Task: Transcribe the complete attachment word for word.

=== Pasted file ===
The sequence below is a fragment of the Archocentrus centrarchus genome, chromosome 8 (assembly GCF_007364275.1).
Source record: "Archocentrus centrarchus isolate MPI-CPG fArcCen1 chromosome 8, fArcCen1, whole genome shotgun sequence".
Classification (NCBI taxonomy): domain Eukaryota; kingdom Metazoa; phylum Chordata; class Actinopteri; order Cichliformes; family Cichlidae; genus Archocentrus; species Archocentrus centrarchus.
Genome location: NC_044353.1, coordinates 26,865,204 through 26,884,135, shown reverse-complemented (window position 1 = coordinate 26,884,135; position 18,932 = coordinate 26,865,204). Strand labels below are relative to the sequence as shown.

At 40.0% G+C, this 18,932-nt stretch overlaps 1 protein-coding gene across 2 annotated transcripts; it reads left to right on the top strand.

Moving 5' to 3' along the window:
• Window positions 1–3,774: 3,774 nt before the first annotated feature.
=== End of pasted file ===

The sequence below is a fragment of the Archocentrus centrarchus genome, chromosome 8 (assembly GCF_007364275.1).
Source record: "Archocentrus centrarchus isolate MPI-CPG fArcCen1 chromosome 8, fArcCen1, whole genome shotgun sequence".
Classification (NCBI taxonomy): domain Eukaryota; kingdom Metazoa; phylum Chordata; class Actinopteri; order Cichliformes; family Cichlidae; genus Archocentrus; species Archocentrus centrarchus.
Genome location: NC_044353.1, coordinates 26,865,204 through 26,884,135, shown reverse-complemented (window position 1 = coordinate 26,884,135; position 18,932 = coordinate 26,865,204). Strand labels below are relative to the sequence as shown.

At 40.0% G+C, this 18,932-nt stretch overlaps 1 protein-coding gene across 2 annotated transcripts; it reads left to right on the top strand.

Moving 5' to 3' along the window:
• Window positions 1–3,774: 3,774 nt before the first annotated feature.